• After losing Gwalior to the British, he launched a successful guerrilla campaign in the Sagar and Narmada regions and in Khandesh and Rajasthan. The British forces failed to subdue him for over a year. He was, however, betrayed into the hands of the British by his trusted friend Man Singh, Chief of Narwar, while asleep in his camp in the Paron forest. He was captured and taken to Sipri where he was tried by a military court and executed at the gallows on April 18, 1859.

Begum Hazrat Mahal : 

  • Begum Hazrat Mahal, wife of Nawab Wajid Ali Shah of Lucknow, Uttar Pradesh, was also known as the Begum of Avadh. In addition to being gifted with irresistible physical charm, she had an inborn genius for organisation and command. After her husband had been sent away in exile to Calcutta, she with the cooperation of a zealous hand of supporters like Sarafaddaulah, Maharaj Bal Krishna, Raja Jai Lal and above all Mammon Khan worked incessantly to revive the fortunes of Avadh. She seized control of Lucknow in association with the revolutionary forces and set up her son, Prince Birjis Qadr, as the King of Avadh. Hazrat Mahal worked in association with Nana Saheb but later escaped from Lucknow and joined the Maulavi of Faizabad in the attack on Sahajahanpur. She was driven from pillar to post, but she made her retreat with fortitude. She rejected with the contempt the promises of allowance and status held out to her by the British against whom her hatred was unrelenting. In the end after bearing misfortunate and misery throughout the period of resistance, she found asylum in Nepal where she died in 1879.

Nana Sahib : 

  • A Maratha, one of the leaders of the First War of Independence, Nana Saheb was born in 1824 to Narayan Bhatt and Ganga Bai. In 1827 his parents went to the court of the last Peshwa Baji Rao, who adopted Nana Saheb, thus making him her-presumptive to the throne.
  • Nana Saheb was well educated. He studied Sanskrit and was known for his deep religious nature. On the death of the last Peshwa, Baji RaoII, in 1851 the Company’s Government stopped the annual pension and the title. Nana Saheb’s appeal to the Court of Directors was not accepted. This made him hostile towards the British rulers. When the First War of Independence broke out, he assumed leadership of the mutineers in Kanpur. After seizing Kanpur, which had a small British garrison, Nana Saheb proclaimed himself as Peshwa and called for the total extermination of the British power in India. Kanpur was recaptured by the British General Havelock and the last serious engagement (16 July, 1857) resulted in total route of Nana’s forces. Nana rode away to an unknown destination in Nepal in 1859 and probably perished in the jungle.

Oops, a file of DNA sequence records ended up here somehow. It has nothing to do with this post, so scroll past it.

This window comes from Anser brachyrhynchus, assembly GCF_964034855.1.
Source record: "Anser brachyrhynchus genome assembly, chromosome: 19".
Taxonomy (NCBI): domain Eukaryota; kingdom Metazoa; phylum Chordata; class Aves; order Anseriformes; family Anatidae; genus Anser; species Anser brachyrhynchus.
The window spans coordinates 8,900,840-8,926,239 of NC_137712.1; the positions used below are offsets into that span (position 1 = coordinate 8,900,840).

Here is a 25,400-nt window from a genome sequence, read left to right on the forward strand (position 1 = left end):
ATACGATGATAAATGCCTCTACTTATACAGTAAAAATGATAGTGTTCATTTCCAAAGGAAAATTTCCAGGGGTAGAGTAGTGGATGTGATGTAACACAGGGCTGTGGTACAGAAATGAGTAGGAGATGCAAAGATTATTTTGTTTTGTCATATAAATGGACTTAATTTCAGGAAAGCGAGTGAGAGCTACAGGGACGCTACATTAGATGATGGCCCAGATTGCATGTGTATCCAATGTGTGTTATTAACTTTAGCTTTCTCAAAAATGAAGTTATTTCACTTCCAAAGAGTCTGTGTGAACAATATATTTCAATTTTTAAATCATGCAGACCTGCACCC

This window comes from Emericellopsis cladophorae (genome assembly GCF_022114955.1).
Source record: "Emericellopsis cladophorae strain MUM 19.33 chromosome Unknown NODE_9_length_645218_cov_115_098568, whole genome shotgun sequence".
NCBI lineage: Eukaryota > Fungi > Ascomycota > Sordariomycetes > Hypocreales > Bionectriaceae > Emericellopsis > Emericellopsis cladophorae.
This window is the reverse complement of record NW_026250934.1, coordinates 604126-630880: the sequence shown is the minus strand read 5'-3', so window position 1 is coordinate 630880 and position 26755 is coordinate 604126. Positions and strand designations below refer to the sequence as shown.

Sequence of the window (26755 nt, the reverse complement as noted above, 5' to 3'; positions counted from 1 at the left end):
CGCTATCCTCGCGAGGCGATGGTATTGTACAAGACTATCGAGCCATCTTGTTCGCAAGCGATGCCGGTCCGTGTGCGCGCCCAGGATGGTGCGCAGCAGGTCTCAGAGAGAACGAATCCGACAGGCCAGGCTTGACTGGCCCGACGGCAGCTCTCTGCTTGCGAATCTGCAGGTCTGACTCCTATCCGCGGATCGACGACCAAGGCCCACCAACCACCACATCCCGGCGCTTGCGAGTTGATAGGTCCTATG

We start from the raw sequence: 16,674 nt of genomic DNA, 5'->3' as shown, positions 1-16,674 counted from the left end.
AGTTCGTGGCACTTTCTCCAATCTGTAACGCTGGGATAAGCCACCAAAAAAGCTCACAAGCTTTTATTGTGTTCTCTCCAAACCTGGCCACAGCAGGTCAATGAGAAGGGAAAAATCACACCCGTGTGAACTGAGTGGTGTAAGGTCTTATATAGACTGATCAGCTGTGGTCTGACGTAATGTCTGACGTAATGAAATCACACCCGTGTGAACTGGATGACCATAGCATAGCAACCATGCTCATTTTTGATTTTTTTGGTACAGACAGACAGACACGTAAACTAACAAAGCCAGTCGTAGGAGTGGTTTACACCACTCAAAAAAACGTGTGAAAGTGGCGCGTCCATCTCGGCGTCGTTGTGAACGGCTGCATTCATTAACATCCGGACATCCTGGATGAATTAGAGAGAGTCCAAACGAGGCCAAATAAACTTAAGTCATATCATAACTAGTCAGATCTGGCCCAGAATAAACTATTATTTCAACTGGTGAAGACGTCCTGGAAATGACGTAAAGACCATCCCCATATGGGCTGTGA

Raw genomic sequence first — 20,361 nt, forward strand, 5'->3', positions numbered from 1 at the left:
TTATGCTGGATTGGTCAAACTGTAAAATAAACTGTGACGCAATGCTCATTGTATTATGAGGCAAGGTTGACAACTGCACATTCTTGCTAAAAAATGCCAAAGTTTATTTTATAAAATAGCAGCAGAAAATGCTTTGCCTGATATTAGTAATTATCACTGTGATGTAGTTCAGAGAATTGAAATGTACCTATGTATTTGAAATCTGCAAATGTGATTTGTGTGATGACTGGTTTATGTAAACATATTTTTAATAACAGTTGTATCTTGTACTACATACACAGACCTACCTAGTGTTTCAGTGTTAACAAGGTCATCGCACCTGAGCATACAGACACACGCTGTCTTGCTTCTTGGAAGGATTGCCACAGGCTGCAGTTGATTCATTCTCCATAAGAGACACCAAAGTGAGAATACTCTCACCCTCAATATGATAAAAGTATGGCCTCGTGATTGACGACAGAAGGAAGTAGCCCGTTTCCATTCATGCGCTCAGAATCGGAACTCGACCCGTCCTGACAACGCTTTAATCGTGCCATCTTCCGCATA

Mangal Pandey : 

  • Mangal Pandey, a resident of Ballia, in Uttar Pradesh, was a soldier in the army of the British East India Company. At the time of the First War of Independence, the Company introduced new rifles, which used animal fat for greasing the cartridges. Influenced by the example of his compatriots in Behrampur, Mangal Pandey refused to use the greased cartridges and broke into open mutiny on March 29, 1857, at Barrackpore near Calcutta and used his comrades to join him. Surrounding by guards and European Officers, he tried to commit suicide by shooting himself and was seriously wounded. He was court-martialed on April 6 and hanged at Barrackpore on April 8, 1857.